Re: AAT Theory

chris brochu (
5 Oct 1995 14:00:34 GMT

In article <450jm9$> Thomas Clarke, writes:
>More literary/scientist style clashing.
>I really do not understand the aquaphobia of the professionals.
>If Morgan's literary style so anathema to them, that they must eschew
>any possibility that water played a role in hominid evolution in
>order to avoid all possible reference to Morgan's literary works?

I vigorously disagree. The difference is not literary, but procedural.

Ultimately, it comes down to this - scientists look for patterns, and
then derive processes that might explain them. AAS proponents are doing
the reverse - they have selected a preferred process, and then try to
shoehorn the pattern to fit it. It has nothing to do with literary style.

As I wrote earlier, the pattern we see suggests a lineage of terrestrial
quadrupedal primates evolving into a lineage of terrestrial bipedal
primates. There is no implication of an aquatic phase, regardless of the
degree. So far, all "evidence" I've seen to support the AAS falls short.

AAS supporters, conversely, have given us a moving target:

"Hominid fossils are found in aqueous deposits!"

So what - most fossils are, and this need not imply living in water.

"OK, so the fossil record is irrelevant. But look - we show a diving
reflex, just like whales!"

Yes - and rabbits, goats, and many other mammals.

"Fine, then. But we're hairless, just like swimming mammals, right?"

Well, sort of, but within our size range, swimming mammals tend to be
furry, and not all hairless mammals are aquatic.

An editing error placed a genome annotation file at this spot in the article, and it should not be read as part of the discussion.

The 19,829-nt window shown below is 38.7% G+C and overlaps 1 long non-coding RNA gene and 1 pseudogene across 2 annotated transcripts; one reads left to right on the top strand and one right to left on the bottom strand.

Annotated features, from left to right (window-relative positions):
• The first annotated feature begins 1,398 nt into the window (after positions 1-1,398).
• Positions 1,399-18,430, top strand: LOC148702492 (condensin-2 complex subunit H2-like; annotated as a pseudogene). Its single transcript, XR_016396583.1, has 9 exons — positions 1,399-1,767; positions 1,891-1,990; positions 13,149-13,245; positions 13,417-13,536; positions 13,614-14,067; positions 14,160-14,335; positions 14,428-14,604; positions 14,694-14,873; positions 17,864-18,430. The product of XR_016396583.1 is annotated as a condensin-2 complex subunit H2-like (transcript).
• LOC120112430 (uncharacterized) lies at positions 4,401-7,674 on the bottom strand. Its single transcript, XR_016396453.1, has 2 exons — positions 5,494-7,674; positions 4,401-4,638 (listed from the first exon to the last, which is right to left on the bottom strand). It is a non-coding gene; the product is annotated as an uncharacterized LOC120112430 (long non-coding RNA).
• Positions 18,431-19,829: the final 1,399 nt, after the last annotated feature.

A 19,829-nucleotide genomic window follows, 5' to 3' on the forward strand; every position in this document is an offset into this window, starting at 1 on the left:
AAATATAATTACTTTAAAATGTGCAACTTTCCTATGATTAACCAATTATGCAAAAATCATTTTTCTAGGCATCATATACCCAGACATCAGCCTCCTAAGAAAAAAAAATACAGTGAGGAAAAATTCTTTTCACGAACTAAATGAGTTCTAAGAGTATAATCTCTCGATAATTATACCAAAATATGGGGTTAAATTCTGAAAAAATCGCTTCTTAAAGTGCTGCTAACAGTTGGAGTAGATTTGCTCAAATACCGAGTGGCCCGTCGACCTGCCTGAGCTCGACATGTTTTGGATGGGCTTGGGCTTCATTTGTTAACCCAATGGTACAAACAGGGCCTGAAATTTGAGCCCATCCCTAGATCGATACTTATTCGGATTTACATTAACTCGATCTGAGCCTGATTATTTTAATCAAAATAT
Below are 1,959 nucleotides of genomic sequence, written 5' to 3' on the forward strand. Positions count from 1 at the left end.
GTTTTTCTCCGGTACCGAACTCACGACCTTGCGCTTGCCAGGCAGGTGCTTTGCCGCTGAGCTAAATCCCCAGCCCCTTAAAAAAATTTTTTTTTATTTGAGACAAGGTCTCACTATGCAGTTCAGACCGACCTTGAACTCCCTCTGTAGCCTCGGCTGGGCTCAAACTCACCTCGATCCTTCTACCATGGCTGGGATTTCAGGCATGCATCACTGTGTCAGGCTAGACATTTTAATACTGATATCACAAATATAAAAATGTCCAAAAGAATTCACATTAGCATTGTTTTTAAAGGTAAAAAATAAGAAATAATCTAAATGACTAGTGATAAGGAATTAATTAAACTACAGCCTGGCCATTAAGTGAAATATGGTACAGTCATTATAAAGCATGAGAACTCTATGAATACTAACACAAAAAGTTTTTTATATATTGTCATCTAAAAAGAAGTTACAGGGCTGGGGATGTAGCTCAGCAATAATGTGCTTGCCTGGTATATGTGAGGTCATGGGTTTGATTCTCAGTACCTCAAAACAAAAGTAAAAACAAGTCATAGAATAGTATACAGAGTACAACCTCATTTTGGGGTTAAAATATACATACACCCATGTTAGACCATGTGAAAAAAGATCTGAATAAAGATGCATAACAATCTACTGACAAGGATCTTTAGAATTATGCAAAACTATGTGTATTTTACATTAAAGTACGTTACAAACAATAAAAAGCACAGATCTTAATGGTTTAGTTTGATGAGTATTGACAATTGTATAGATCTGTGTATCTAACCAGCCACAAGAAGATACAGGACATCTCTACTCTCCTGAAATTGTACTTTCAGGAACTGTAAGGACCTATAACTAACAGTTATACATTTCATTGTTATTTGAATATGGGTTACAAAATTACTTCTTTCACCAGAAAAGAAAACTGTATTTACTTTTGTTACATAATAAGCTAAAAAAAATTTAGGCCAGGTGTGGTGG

"OK, so maybe not good evidence. But on land, we would have been easy
prey for cats!"

Perhaps, but in the water, we would have been even easier prey for

"If so, then we must have lived on beaches!"

Crocodiles occur on beaches.

"Stuck-up academic!"

Another characteristic is how much closer to land we get as the AAS
progresses. As far as I can tell, it's gone from "swimming ape" to
"wading ape" to "ape that sometimes wades out into the water and jumps
out at the earliest sign of danger."

The problem is not writing style, except for cases in which some people -
on both sides of the issue - have not been clear on what they were
saying. I'm as guilty as the rest in this regard.
Scientists don't try to prove things - they try to disprove them. AAS
supporters keep trying to prove the AAS, when they should be listing ways
to potentially falsify it. Furthermore, when claims are effectively
falsified, they scream about elitism in academia.


ps - regarding American crocodiles - they rarely occur on beaches in
Florida, but if you look at the rest of their range, which includes most
of the Caribbean down to northern Venezuela - they do elsewhere.
Thorbjarnarson had a monograph in the Bulletin of the Florida Museum of
Natural History on C. acutus on the island of Hispaniola a few years back
- I'll try to get the reference later.